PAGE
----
Pop. 805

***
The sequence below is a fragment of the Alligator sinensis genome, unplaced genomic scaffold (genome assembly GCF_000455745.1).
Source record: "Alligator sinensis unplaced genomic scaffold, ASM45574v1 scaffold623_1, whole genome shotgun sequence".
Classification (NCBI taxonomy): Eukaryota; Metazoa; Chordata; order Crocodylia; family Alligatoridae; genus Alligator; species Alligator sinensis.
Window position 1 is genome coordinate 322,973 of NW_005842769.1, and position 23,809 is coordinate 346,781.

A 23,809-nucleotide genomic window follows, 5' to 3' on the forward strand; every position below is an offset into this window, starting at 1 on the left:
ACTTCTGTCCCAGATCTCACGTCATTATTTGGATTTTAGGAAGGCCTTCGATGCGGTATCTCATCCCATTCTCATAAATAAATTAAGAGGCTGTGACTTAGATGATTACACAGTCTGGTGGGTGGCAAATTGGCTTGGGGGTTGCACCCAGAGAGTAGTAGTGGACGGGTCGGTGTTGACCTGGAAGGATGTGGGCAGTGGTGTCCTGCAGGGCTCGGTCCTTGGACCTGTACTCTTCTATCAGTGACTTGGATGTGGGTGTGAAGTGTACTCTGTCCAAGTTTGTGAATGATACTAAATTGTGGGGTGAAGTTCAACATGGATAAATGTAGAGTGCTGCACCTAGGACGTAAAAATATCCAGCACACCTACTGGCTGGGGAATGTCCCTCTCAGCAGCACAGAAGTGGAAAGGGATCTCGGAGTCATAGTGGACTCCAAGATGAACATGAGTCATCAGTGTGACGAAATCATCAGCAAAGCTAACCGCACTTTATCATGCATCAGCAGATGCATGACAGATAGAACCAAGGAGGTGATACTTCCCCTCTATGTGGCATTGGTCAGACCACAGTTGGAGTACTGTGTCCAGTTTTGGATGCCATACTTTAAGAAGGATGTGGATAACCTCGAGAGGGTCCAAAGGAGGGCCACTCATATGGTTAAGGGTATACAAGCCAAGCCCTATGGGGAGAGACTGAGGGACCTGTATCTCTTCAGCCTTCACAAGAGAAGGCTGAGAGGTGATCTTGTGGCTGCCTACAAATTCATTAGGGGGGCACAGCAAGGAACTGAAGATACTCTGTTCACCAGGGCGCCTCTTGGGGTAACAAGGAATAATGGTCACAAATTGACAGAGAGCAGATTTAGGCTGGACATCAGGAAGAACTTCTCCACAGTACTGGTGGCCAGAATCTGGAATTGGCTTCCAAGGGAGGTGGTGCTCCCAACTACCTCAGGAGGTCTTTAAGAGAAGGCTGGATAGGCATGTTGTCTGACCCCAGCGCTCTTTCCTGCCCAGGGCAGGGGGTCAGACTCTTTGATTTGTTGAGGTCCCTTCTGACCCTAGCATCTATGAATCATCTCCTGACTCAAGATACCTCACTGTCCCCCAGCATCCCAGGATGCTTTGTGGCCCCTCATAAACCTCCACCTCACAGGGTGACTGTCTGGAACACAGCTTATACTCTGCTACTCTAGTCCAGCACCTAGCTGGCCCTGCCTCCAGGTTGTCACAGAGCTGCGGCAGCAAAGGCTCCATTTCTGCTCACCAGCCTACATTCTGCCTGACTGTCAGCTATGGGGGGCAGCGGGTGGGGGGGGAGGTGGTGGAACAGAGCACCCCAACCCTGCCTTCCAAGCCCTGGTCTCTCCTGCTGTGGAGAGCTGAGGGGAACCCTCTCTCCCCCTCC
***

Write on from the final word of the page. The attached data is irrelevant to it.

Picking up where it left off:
In 1873, the U.S. Congress gave John W. Young, son of Brigham Young, the right-of-way to build the Utah and Northern Railroad in Idaho Territory. The line’s intended path was through the Bear River Valley to Soda Springs, up the Snake River Valley, and eventually across Montana. Despite Young’s plan, it wasn’t until 1882 that the government finally ratified an agreement between the Shoshone and Bannock Indians, J.H. McCammon, and several railroad officials that allowed the intended line to cross reservation lands. The eventual placement of this railroad served as motivation for settlement of southeastern Idaho. Many small towns, including McCammon, sprang up near the tracks. The town’s post office was established in 1883 and adopted the name of J.H. McCammon, who was instrumental in finally bringing Young’s railroad line to fruition.

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